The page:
Global equities tumbled the most in a month on Tuesday and oil dropped, while Treasuries surged with the dollar as evidence of limp economic growth around the world sparked a retreat from riskier assets.
The S&P 500 Index dropped to a three-week low as energy shares plunged as crude fell below $44 a barrel, while the TSX finished down over 1 per cent. Financials slipped after UBS AG profit missed estimates, dropping Europe’s main stock index for a third day. The yield on the 10-year Treasury note sank to a two-week low. The dollar bounced from a one-year nadir, and the Australian dollar tumbled after the central bank unexpectedly cut interest rates.
While monetary easing in the Asia-Pacific region and Europe helped global equities and commodities recover from multi-year lows since February, economic data remain subdued, as highlighted Tuesday by Chinese and U.K. releases. Citigroup Inc.’s Economic Surprise Index for the U.S., which measures the strength of data relative to analysts’ forecasts, fell to its lowest level since February. Corporate earnings are adding to the gloom, with analysts predicting an 8-per-cent decline in profits for companies in the S&P 500 Index.
“The continued narrative is that the global economy is not very strong, even if the U.S. is the best of the bunch,” said Joe Bell, a Cincinnati-based senior equity analyst at Schaeffer’s Investment Research Inc. “We’ve had such a strong run-up over the last few months that we’re in a bit of a consolidation phase here.”
Canadian stocks fell a second consecutive day. The benchmark S&P/TSX Composite Index sank 1.14 per cent, or 157.95 points, to 13,707.68 in Toronto. The S&P/TSX posted a third consecutive weekly advance last week and remains one of the best-performing developed markets in the world this year. The gauge now trades at 21.2 times earnings, about 11 per cent higher than the 19.1 times earnings valuation of the Standard & Poor’s 500 Index, data compiled by Bloomberg show.
Canadian Western Bank, the Edmonton-based lender, plunged 6.85 per cent for the biggest slide in seven years after saying it would take about $33-million in provisions for soured oil-and-gas loans in the second quarter, prompting one analyst to downgrade the stock. Financial shares were among the biggest decliners out of 10 S&P/TSX groups.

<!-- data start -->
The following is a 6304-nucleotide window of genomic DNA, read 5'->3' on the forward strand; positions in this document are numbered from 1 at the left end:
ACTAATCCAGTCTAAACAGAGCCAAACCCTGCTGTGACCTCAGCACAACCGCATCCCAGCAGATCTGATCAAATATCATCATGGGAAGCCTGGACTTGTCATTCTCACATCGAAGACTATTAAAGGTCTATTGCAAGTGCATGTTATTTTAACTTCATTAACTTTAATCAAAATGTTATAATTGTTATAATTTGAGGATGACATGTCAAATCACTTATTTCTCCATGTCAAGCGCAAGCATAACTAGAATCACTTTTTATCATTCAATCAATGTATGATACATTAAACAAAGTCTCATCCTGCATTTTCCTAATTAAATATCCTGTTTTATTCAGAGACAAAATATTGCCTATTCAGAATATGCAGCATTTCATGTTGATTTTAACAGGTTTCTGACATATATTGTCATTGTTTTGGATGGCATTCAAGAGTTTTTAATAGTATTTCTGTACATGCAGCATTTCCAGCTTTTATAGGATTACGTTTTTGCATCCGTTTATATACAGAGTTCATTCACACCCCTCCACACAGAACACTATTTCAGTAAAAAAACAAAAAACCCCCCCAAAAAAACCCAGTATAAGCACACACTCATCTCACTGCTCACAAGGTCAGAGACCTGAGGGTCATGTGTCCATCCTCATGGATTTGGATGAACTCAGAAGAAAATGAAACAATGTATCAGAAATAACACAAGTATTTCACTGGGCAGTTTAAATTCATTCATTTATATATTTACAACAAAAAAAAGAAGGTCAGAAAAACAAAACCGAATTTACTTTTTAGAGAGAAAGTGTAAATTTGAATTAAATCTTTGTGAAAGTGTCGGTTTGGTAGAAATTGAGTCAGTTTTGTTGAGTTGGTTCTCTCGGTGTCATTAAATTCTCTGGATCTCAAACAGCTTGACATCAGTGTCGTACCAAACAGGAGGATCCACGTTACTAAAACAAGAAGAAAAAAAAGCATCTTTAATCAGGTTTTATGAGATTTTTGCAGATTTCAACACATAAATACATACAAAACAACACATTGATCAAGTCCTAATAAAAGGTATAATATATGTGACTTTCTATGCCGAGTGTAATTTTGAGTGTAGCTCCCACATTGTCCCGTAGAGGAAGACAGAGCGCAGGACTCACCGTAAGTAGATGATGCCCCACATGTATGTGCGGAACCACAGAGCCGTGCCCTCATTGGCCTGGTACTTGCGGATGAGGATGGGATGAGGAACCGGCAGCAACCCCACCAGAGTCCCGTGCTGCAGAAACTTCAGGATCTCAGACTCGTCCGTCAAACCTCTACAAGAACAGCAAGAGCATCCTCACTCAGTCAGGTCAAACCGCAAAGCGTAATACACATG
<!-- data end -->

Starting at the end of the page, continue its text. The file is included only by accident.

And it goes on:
Encana Corp. sank 10.43 per cent after reporting a first-quarter loss that was wider than expected, as energy producers posted the biggest drop. All but two industries in the S&P/TSX declined on the day.
Encana said its first-quarter operating loss was 15 cents a share compared with estimates for 12 cents, as cash flow sank 73 per cent from the previous quarter. The company blamed the decline in energy prices, lower realized hedging gains, reduced liquids volumes and a one-time restructuring charge.
The resource-dominant S&P/TSX has sputtered to start the month of May, with commodities producers giving back some gains amid the uncertain outlook for global growth and speculation higher interest rates at the Fed will boost the dollar’s value. Raw-materials and energy producers are still the two top-performing industries in Canada so far this year.
U.S. stocks fell, with the S&P 500 sinking to a three-week low, amid rekindled angst over the sluggish pace of global growth and an uninspiring flow of corporate earnings.
The Dow Jones Industrial Average cut its losses by more than half, helped by Apple Inc.’s first increase in nine sessions and as Pfizer Inc. rallied 2.8 per cent on earnings that beat estimates and a boosted outlook. Weaker-than-forecast factory data Tuesday in the U.K. and China reminded investors of the malaise worldwide that had a hand in sending equities to their worst-ever start to a year. At the same time, U.S. earnings remained mixed.
The S&P 500 declined 0.85 per cent to 2,063.82 in New York, after losing as much as 1.3 per cent. The index jumped 0.8 per cent Monday, rebounding from the worst weekly drop since February. The Dow Jones Industrial Average lost 137.1 points, or 0.77 per cent, to 17,754.09 after sliding 220 points. The Nasdaq Composite Index fell 1.17 per cent to 4,761.41.
“The continued narrative is that the global economy is not very strong, even if the U.S. is the best of the bunch,” said Joe Bell, a Cincinnati-based senior equity analyst at Schaeffer’s Investment Research Inc. “We ran into congestion near the 2,100 area. We’ve had such a strong run-up over the last few months that we’re in a bit of a consolidation phase here.”